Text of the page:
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Pt 2: Consumption - Ah, the sounds of the holidays ... a cacophony of cascading voices, all urging you to spend. And that's just the beginning of the commercial onslaught. Which leaves me with just one question. Aren't we supposed to be in the middle of some kind of ever-expanding, global economic meltdown?
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Pt 3: Greenpeace DRC - The eastern part of the Democratic Republic of Congo is the epicenter of one of the most brutal humanitarian crises on earth. Fighting has displaced about a quarter-of-a-million people. Amnesty International estimates that about 45,000 people are dying there every month. And that's just the latest chapter in more than a decade's worth of brutal conflict.
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It's Friday, November 28th.
Finance Minister Jim Flaherty announced plans to eliminate subsidies to Canada's political parties yesterday, a move that could cripple the already cash-strapped Liberal Party.
Currently, The press release actually says "obliterate" ... but you get the idea.
This is The Current.
Mumbai Attacks Update
Commandos ended a siege of the luxury Oberoi hotel in Mumbai today while other forces rappelled from helicopters to storm a beseiged Jewish centre. Police now say the seige of the Jewish centre is over. It's been two days since a chain of militant attacks across India's financial district has left at least 143 people dead and hundreds more injured.
Eight foreigners, including one Canadian are known to have been killed in the Mumbai attacks. Six Canadians are unaccounted for and two were wounded.We'll hear from two other Canadians in Mumbai in just a moment. But for the latest on the situation there, we were joined by Kumar Ketkar. He's the Chief Editor of the Loksatta newspaper. He also specializes in security issues and he was in Mumbai.
Mumbai Attacks - Canadian Photographer
Daniel Gautreau is a photographer and filmmaker from Vancouver who witnessed the attacks first-hand. He's trying to figure out what do next. But for now at least, he was in Mumbai.
Mumbai Attacks - Canadian Businessman
Trevor Periera is a Canadian businessman and the Vice President, International of the architectural firm, Canon Design. He went to Mumbai to set up a local office for his company. He was staying at the Taj Mahal hotel when it was attacked and he's in Mumbai this morning.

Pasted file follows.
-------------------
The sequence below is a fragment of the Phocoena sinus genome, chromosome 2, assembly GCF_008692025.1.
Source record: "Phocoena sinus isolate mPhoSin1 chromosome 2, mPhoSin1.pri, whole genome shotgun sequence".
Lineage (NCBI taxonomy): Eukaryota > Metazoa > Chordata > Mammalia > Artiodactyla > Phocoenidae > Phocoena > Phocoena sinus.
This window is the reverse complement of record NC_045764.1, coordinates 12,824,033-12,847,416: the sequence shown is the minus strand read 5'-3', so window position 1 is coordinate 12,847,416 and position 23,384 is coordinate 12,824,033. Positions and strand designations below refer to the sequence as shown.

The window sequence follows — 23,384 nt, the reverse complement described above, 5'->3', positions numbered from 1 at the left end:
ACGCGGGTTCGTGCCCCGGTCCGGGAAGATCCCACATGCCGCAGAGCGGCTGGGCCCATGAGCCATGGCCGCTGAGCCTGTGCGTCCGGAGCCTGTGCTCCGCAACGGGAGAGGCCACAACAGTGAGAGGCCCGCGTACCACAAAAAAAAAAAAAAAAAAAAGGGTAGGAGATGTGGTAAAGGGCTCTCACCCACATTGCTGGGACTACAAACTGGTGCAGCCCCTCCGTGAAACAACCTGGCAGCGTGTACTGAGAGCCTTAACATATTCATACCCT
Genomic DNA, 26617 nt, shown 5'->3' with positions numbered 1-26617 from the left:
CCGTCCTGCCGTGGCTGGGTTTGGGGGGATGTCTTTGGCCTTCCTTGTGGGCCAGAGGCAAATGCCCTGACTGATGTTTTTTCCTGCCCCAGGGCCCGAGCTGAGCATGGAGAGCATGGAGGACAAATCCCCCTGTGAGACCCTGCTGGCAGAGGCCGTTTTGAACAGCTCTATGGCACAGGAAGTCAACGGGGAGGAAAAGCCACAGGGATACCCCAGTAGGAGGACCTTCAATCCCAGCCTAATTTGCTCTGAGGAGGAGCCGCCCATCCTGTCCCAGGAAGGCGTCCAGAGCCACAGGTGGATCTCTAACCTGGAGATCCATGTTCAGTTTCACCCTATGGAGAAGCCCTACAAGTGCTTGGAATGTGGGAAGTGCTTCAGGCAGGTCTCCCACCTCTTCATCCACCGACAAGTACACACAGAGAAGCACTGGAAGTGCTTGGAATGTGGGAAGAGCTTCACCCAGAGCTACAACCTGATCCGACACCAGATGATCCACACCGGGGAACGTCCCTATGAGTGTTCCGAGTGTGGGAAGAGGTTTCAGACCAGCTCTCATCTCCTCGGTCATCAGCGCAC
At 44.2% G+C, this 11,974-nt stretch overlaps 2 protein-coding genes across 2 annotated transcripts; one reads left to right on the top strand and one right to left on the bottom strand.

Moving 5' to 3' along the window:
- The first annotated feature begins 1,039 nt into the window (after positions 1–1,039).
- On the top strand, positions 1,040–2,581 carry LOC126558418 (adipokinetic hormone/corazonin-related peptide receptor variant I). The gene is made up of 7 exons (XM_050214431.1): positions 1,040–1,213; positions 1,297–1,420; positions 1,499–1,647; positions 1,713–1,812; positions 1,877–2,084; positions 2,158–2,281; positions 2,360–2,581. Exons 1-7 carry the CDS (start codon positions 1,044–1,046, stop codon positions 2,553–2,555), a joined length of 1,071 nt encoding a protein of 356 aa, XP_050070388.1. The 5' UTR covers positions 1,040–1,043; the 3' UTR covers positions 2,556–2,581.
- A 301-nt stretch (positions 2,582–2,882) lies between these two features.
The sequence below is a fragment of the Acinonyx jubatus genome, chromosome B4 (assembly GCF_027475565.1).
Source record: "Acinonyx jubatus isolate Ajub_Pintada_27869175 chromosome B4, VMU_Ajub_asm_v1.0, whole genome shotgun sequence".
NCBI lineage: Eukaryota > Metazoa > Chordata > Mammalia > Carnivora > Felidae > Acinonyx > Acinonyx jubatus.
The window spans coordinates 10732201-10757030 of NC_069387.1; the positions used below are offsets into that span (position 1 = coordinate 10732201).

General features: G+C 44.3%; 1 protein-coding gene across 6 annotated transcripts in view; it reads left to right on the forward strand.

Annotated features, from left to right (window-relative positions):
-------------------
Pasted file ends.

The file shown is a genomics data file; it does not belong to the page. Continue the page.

Listen to Part One:
We started this segment with a montage of Christmas commercials.
Ah, the sounds of the holidays ... a cacophony of cascading voices, all urging you to spend. And that's just the beginning of the commercial onslaught. Which leaves me with just one question. Aren't we supposed to be in the middle of some kind of ever-expanding, global economic meltdown?
Now a financial apocalypse is as good a reason as any for a little retail therapy. But still, it all seems a little odd to be asking people to spend their way through austerity. And yet, it seems to be working because retail sales in Canada are holding strong, even as consumer confidence plummets.
Benjamin Barber has a few thoughts about why that might be and why the perils of shopping and consumption are so difficult to avoid. He's a political theorist who's best known for his book, Jihad vs. McWorld. His latest book is Consumed: How Markets Corrupt Children, Infantilize Adults and Swallow Citizens Whole and he was in New York City.
Listen to Part Two:
The eastern part of the Democratic Republic of Congo is the epicenter of one of the most brutal humanitarian crises on earth. Fighting has displaced about a quarter-of-a-million people. Amnesty International estimates that about 45,000 people are dying there every month. And that's just the latest chapter in more than a decade's worth of brutal conflict.
And yet it's at precisely this moment that the environmental advocacy group Greenpeace International has decided to open its Africa office in the Democratic Republic of Congo. Anne Dingwall works for Greenpeace and she was in the capital, Kinshasa.
Greenpeace - Humanitarian Aid
It's hard to imagine anyone actually arguing against trying to protect the environment. Except that we live in a world of finite resources. And there are dozens of organizations already working in the DRC which are focused on the humanitarian crisis and have a hard time considering much else.
Anna Ridout works for World Vision in the DRC and she was in Goma.
Balancing Environment and Humanitarian Aid
Now no one wants to have to play a humanitarian crisis against an environmental one. But there are times when they really do come into conflict with each other. And when they do, it creates some challenging ethical dilemmas. Suzanne Hurley knows that all too well.
Back in 1994, she was an engineer with CARE Canada. She set up a refugee camp in what was then Zaire and is now the Democratic Republic of Congo. She's now working on her PhD in the Faculty of Environmental Studies at York University ... about how to marry environmental and political concerns during humanitarian crises. She was with us in Toronto. And so is her thesis supervisor Peter Penz. He teaches in the Faculty of Environmental Studies at York.
Later today on CBC Radio One, it's The Point and host Aamer Haleem is asking if the media might be making the recession worse. That's The Point at 2 o'clock -- 2:30 in Newfoundland and Labrador. And tonight at 10 o'clock on CBC Television, The National presents the musical life of Buffy Sainte-Marie.
Earlier in the program we spoke to a couple Canadians caught in the crossfire in Mumbai. That city is the birthplace of Canadian author and playwright Anosh Irani. He was in the city when the guns started firing and we ended the program this week with his thoughts about the hotels at the epi-centre of the horrifying attacks.
Listen to Part Three: